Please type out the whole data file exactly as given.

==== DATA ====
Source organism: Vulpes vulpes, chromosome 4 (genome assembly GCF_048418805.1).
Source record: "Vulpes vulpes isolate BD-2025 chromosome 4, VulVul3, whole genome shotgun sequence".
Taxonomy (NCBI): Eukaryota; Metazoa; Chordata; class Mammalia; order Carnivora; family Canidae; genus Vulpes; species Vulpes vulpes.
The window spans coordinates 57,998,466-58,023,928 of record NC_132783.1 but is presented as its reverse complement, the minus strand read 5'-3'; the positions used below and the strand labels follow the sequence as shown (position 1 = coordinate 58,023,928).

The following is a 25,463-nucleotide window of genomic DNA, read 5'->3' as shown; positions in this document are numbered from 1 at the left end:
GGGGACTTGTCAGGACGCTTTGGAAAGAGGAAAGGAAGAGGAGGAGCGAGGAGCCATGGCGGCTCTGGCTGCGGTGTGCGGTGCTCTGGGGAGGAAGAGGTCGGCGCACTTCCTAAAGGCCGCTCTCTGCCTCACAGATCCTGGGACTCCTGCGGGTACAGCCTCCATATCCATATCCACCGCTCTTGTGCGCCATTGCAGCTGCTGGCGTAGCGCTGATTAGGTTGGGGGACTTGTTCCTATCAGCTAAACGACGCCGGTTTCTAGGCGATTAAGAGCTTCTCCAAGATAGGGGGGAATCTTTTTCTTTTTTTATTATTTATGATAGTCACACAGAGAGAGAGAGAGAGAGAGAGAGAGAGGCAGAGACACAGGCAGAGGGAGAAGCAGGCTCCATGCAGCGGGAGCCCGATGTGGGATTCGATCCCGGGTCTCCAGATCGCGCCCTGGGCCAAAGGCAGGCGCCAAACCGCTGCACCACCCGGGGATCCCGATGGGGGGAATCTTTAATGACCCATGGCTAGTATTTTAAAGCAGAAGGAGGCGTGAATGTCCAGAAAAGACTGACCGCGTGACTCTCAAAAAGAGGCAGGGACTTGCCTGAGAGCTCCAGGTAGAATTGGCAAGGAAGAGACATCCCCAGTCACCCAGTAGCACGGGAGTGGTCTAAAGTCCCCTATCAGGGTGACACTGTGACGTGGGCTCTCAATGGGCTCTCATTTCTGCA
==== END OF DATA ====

Source organism: Vulpes vulpes, chromosome 4 (genome assembly GCF_048418805.1).
Source record: "Vulpes vulpes isolate BD-2025 chromosome 4, VulVul3, whole genome shotgun sequence".
Taxonomy (NCBI): Eukaryota; Metazoa; Chordata; class Mammalia; order Carnivora; family Canidae; genus Vulpes; species Vulpes vulpes.
The window spans coordinates 57,998,466-58,023,928 of record NC_132783.1 but is presented as its reverse complement, the minus strand read 5'-3'; the positions used below and the strand labels follow the sequence as shown (position 1 = coordinate 58,023,928).

The following is a 25,463-nucleotide window of genomic DNA, read 5'->3' as shown; positions in this document are numbered from 1 at the left end:
GGGGACTTGTCAGGACGCTTTGGAAAGAGGAAAGGAAGAGGAGGAGCGAGGAGCCATGGCGGCTCTGGCTGCGGTGTGCGGTGCTCTGGGGAGGAAGAGGTCGGCGCACTTCCTAAAGGCCGCTCTCTGCCTCACAGATCCTGGGACTCCTGCGGGTACAGCCTCCATATCCATATCCACCGCTCTTGTGCGCCATTGCAGCTGCTGGCGTAGCGCTGATTAGGTTGGGGGACTTGTTCCTATCAGCTAAACGACGCCGGTTTCTAGGCGATTAAGAGCTTCTCCAAGATAGGGGGGAATCTTTTTCTTTTTTTATTATTTATGATAGTCACACAGAGAGAGAGAGAGAGAGAGAGAGAGAGGCAGAGACACAGGCAGAGGGAGAAGCAGGCTCCATGCAGCGGGAGCCCGATGTGGGATTCGATCCCGGGTCTCCAGATCGCGCCCTGGGCCAAAGGCAGGCGCCAAACCGCTGCACCACCCGGGGATCCCGATGGGGGGAATCTTTAATGACCCATGGCTAGTATTTTAAAGCAGAAGGAGGCGTGAATGTCCAGAAAAGACTGACCGCGTGACTCTCAAAAAGAGGCAGGGACTTGCCTGAGAGCTCCAGGTAGAATTGGCAAGGAAGAGACATCCCCAGTCACCCAGTAGCACGGGAGTGGTCTAAAGTCCCCTATCAGGGTGACACTGTGACGTGGGCTCTCAATGGGCTCTCATTTCTGCA